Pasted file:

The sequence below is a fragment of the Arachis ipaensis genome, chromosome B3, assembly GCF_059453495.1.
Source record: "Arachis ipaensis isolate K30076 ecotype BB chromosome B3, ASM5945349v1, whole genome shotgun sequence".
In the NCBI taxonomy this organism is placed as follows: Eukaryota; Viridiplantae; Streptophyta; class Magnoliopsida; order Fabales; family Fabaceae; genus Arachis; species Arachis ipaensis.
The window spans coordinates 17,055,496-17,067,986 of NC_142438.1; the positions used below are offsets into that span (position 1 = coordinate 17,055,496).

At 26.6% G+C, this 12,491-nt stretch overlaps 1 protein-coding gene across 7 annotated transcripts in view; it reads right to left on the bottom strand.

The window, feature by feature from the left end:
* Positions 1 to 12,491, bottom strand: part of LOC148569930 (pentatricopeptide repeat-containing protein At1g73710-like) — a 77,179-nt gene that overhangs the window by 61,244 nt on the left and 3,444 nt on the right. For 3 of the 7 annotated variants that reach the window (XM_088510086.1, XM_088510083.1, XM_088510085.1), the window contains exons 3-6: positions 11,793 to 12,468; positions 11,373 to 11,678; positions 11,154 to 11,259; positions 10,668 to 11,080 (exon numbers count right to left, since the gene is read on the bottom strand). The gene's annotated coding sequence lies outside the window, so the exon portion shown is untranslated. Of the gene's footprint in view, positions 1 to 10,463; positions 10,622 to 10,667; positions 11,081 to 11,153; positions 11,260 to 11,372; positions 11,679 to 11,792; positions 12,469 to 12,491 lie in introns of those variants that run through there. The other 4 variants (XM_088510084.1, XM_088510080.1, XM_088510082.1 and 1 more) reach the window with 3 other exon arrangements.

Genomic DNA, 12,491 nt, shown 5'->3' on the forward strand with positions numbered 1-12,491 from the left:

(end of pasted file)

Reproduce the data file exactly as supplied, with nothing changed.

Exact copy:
The sequence below is a fragment of the Arachis ipaensis genome, chromosome B3, assembly GCF_059453495.1.
Source record: "Arachis ipaensis isolate K30076 ecotype BB chromosome B3, ASM5945349v1, whole genome shotgun sequence".
In the NCBI taxonomy this organism is placed as follows: Eukaryota; Viridiplantae; Streptophyta; class Magnoliopsida; order Fabales; family Fabaceae; genus Arachis; species Arachis ipaensis.
The window spans coordinates 17,055,496-17,067,986 of NC_142438.1; the positions used below are offsets into that span (position 1 = coordinate 17,055,496).

At 26.6% G+C, this 12,491-nt stretch overlaps 1 protein-coding gene across 7 annotated transcripts in view; it reads right to left on the bottom strand.

The window, feature by feature from the left end:
* Positions 1 to 12,491, bottom strand: part of LOC148569930 (pentatricopeptide repeat-containing protein At1g73710-like) — a 77,179-nt gene that overhangs the window by 61,244 nt on the left and 3,444 nt on the right. For 3 of the 7 annotated variants that reach the window (XM_088510086.1, XM_088510083.1, XM_088510085.1), the window contains exons 3-6: positions 11,793 to 12,468; positions 11,373 to 11,678; positions 11,154 to 11,259; positions 10,668 to 11,080 (exon numbers count right to left, since the gene is read on the bottom strand). The gene's annotated coding sequence lies outside the window, so the exon portion shown is untranslated. Of the gene's footprint in view, positions 1 to 10,463; positions 10,622 to 10,667; positions 11,081 to 11,153; positions 11,260 to 11,372; positions 11,679 to 11,792; positions 12,469 to 12,491 lie in introns of those variants that run through there. The other 4 variants (XM_088510084.1, XM_088510080.1, XM_088510082.1 and 1 more) reach the window with 3 other exon arrangements.

Genomic DNA, 12,491 nt, shown 5'->3' on the forward strand with positions numbered 1-12,491 from the left: